Yesterday in clinic one of my patients phoned to say she wouldn't make her appointment. Buses aren't running in Saskatoon this week because of a lockout of transit workers, and she had no way to get to clinic.
After hearing her story, I looked at my day sheet and noticed that there were more "no-shows" than usual. One of my colleagues reported that the immunization clinic the day before had been pretty sparse as well. This is one of the unforeseen health effects of the interruption of transit services. Others include people being unable to attend school or losing income as a result of missing work. Even the simple act of getting groceries becomes a major burden for families that live in neighbourhoods without food stores. Carrying bags and bags of groceries home on the bus is difficult enough, walking a couple miles with the same load is near impossible.
Transit functions as an enabler for accessing important determinants of health ... [how can it be] more effective in connecting people to what they need for healthy lives?
This challenge highlights how transit functions as an enabler for accessing important determinants of health, and how quality, accessible transit systems can be a driver for greater health equity. This poses questions beyond the lockout situation, and should prompt discussion on how bus service can be improved when up and running to make it more effective in connecting people to what they need for healthy lives.
This issue also shines a light on an aspect of Upstream that helps us in our work. We are a national organization, with a goal of changing the political conversation to focus on health and wellbeing, recognizing that the social determinants of health – income, education, employment, housing, nutrition, etc. – are the most important elements in achieving the best health outcomes for Canadians. With that national focus we are building partnerships across the country. In our first year we've had events or speaking engagements in New Brunswick, Ontario, BC, Saskatchewan and Manitoba. I've written commentary on viewing the Ontario provincial election through a social determinants lens and on the cancellation of the Health Council of Canada. In the last month I've been in Prince Edward Island meeting with youth from all over Canada on how to build a healthier future, and in the Yukon meeting with frontline workers and advocates for social change. Having a national presence and perspective is essential. The political frames that perpetuate ill health are present across Canada, and any approach to changing the conversation needs to reach across the country.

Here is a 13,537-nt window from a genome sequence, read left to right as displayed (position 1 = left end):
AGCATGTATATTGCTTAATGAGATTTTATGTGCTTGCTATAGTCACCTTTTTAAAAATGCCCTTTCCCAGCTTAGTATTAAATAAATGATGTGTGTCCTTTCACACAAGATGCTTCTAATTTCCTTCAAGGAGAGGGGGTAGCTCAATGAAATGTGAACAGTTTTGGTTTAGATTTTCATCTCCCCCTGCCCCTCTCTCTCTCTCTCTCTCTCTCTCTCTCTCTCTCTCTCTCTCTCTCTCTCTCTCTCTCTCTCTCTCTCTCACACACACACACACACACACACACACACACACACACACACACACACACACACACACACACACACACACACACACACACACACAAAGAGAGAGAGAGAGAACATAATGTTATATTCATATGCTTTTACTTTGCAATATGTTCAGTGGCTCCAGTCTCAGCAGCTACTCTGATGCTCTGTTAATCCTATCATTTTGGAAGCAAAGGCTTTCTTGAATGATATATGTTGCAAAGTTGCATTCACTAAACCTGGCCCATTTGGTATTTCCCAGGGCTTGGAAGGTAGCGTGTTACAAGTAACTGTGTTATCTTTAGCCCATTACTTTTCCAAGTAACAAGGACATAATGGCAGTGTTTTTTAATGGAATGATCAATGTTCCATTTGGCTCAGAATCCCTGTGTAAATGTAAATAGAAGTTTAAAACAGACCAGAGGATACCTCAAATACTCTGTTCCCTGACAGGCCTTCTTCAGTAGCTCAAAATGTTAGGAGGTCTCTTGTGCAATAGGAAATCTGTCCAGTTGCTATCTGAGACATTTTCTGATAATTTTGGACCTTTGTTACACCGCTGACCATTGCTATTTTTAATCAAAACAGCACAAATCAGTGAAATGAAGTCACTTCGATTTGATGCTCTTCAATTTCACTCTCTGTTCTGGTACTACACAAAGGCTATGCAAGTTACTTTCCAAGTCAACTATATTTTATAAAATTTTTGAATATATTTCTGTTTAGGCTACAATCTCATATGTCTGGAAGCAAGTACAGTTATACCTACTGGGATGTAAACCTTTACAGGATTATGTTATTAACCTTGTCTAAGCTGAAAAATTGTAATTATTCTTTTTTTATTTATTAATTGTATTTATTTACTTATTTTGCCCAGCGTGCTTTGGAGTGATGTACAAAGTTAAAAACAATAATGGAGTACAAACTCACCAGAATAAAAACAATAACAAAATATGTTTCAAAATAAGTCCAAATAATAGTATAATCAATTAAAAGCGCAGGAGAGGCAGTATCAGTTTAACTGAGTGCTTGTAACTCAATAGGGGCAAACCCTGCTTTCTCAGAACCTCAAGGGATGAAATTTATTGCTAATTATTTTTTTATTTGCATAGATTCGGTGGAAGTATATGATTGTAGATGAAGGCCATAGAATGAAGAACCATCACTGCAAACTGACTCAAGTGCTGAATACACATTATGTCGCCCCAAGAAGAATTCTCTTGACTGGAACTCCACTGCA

The frontline and first person perspective of being embedded locally, rather than limiting our national impact, keeps us grounded in the stories that illustrate the impact of the social determinants of health
Underpinning that national focus is the fact that Upstream is grounded in a local reality. Our headquarters are in the Riversdale neighbourhood of Saskatoon. This is also where I live, and a few blocks away is the clinic where I practice family medicine. It's an area that is receiving increasing attention with a recent article in the Walrus Magazine examining the changes in the neighbourhood and posing some provocative questions. This article was a welcome conversation-starter for people to question how the city can be improved in a way that makes everyone's lives better rather than seeing low income people displaced when property values rise. It was great to see Upstream profiled in this national magazine, but it also reminded us of our place in this community and connection with our neighbours.
The frontline and first person perspective of being embedded locally, rather than limiting our national impact, keeps us grounded in the stories that illustrate the impact of the social determinants of health. Local stories, like those featured in the Poverty Costs campaign, bring the personal to the political, connecting our emotions and our intellect in the service of solving society's problems. They also provide the impetus to explore similar situations across Canada, learning from the success of others and sharing the best ideas. Hopefully, Upstream's sense of place in Riversdale will bolster our sense of national purpose, helping bring about a watershed moment in how a whole country approaches health and politics.
Ryan is the Founding Director of Upstream. He is a family doctor at Westside Community Clinic and an assistant professor at the College of Medicine at the University of saskatchewan. You can reach him at firstname.lastname@example.org.
To support Upstream's work to bring the social determinants of health the forefront of our public conversation, consider becoming an Upstream sustainer by making a one-time or monthly donation.